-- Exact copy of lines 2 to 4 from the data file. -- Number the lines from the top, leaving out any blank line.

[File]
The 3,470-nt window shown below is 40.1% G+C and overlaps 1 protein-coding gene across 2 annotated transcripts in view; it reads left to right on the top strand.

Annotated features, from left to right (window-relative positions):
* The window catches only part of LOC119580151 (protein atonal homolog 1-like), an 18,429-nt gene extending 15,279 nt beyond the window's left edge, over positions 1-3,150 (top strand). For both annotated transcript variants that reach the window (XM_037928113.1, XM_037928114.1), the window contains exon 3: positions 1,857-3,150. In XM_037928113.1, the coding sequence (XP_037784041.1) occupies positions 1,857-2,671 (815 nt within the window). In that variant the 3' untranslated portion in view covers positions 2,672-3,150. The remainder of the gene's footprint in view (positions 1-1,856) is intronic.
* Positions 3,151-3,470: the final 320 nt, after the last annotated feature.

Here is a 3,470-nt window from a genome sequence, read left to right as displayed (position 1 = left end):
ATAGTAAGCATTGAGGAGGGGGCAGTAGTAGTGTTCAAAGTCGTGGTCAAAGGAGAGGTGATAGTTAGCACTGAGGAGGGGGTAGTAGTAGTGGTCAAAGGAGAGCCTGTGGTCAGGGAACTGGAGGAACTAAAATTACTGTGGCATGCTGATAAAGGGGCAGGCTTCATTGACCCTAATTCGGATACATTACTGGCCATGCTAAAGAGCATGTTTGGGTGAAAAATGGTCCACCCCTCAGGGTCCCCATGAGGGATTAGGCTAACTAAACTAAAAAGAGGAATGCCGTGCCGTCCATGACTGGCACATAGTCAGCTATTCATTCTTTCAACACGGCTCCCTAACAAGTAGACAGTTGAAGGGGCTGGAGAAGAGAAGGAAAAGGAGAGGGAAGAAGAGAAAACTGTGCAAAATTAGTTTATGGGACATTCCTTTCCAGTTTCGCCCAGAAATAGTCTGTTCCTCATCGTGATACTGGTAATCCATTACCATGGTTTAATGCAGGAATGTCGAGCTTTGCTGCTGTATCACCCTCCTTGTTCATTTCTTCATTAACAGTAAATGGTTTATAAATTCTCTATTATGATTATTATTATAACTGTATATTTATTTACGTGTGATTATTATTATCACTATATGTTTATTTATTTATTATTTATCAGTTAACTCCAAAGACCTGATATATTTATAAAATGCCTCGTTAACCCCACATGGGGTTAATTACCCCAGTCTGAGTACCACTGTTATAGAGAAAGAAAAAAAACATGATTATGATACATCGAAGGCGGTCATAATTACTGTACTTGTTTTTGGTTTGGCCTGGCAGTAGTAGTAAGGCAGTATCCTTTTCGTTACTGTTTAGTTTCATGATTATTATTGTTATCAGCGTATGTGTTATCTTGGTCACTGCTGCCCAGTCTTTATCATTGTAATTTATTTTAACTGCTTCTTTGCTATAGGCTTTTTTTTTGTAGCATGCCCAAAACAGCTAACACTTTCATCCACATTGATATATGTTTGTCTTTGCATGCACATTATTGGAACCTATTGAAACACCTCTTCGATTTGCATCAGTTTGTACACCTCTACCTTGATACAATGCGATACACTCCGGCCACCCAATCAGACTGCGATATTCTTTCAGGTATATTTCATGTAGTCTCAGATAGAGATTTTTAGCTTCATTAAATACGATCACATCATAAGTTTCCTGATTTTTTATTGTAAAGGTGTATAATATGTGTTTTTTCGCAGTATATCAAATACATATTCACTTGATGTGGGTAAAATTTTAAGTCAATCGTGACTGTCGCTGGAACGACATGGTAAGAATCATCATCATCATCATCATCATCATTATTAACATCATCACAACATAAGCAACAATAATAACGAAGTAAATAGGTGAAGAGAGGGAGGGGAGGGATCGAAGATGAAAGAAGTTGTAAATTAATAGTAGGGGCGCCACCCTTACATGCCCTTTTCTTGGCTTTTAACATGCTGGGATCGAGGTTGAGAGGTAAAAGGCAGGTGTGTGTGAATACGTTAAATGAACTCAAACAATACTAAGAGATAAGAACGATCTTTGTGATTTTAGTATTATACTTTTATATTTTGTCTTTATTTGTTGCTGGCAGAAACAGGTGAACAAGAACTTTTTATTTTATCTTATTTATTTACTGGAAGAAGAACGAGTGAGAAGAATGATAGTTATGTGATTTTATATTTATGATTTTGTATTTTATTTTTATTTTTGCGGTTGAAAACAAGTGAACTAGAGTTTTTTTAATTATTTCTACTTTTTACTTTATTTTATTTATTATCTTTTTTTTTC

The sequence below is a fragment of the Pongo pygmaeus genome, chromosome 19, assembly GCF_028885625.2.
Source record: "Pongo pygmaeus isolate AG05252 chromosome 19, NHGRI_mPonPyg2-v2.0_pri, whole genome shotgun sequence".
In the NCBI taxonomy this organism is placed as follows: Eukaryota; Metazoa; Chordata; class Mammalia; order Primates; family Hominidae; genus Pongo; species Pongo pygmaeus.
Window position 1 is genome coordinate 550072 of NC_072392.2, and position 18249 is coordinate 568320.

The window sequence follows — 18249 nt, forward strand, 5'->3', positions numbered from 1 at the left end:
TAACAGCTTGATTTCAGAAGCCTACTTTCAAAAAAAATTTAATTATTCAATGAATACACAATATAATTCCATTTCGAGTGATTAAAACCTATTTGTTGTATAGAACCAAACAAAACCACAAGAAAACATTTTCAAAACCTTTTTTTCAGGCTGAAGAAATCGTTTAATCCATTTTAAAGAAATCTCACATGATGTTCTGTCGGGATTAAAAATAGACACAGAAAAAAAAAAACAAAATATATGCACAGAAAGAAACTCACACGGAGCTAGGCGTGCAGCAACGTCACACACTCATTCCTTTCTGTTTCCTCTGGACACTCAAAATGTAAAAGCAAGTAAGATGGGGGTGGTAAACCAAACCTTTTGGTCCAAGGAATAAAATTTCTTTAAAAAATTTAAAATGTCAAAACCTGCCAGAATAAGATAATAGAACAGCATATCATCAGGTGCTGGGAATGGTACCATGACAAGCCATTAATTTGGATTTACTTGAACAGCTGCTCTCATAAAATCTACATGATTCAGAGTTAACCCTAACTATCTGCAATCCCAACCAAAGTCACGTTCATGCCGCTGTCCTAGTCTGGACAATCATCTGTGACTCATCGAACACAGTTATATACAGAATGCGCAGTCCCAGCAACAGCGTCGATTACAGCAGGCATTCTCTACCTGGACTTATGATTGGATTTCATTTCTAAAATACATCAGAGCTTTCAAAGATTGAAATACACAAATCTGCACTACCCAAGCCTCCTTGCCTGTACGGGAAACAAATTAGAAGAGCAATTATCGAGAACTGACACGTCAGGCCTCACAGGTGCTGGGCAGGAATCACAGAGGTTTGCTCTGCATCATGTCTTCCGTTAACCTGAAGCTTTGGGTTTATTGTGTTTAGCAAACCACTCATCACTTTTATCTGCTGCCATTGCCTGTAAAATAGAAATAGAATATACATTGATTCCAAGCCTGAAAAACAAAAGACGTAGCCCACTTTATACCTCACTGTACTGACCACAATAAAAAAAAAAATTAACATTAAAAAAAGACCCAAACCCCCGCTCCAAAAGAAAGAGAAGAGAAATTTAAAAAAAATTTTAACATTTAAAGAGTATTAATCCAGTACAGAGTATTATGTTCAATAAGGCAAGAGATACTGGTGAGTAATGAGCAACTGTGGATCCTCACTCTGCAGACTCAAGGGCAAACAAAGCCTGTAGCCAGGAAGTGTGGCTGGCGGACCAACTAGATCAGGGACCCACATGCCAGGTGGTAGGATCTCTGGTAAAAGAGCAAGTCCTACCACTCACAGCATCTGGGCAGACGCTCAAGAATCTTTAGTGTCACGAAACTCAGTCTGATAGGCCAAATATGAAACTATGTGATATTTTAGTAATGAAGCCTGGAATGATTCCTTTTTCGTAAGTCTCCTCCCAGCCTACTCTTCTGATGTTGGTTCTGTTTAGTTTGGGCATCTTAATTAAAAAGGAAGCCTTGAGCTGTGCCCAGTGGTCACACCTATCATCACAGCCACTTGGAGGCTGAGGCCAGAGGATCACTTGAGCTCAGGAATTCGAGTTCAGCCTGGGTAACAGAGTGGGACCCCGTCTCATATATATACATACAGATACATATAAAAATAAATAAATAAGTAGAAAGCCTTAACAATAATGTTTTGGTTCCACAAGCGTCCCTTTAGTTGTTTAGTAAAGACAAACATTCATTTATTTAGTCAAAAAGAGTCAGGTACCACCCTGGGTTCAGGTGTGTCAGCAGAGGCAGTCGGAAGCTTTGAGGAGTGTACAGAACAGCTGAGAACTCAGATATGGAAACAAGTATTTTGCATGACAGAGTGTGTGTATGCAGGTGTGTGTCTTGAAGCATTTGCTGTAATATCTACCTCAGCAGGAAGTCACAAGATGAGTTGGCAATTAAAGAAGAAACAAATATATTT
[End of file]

Annotated features, from left to right (window-relative positions):
* The window catches only part of LOC119580151 (protein atonal homolog 1-like), an 18,429-nt gene extending 15,279 nt beyond the window's left edge, over positions 1-3,150 (top strand). For both annotated transcript variants that reach the window (XM_037928113.1, XM_037928114.1), the window contains exon 3: positions 1,857-3,150. In XM_037928113.1, the coding sequence (XP_037784041.1) occupies positions 1,857-2,671 (815 nt within the window). In that variant the 3' untranslated portion in view covers positions 2,672-3,150. The remainder of the gene's footprint in view (positions 1-1,856) is intronic.
* Positions 3,151-3,470: the final 320 nt, after the last annotated feature.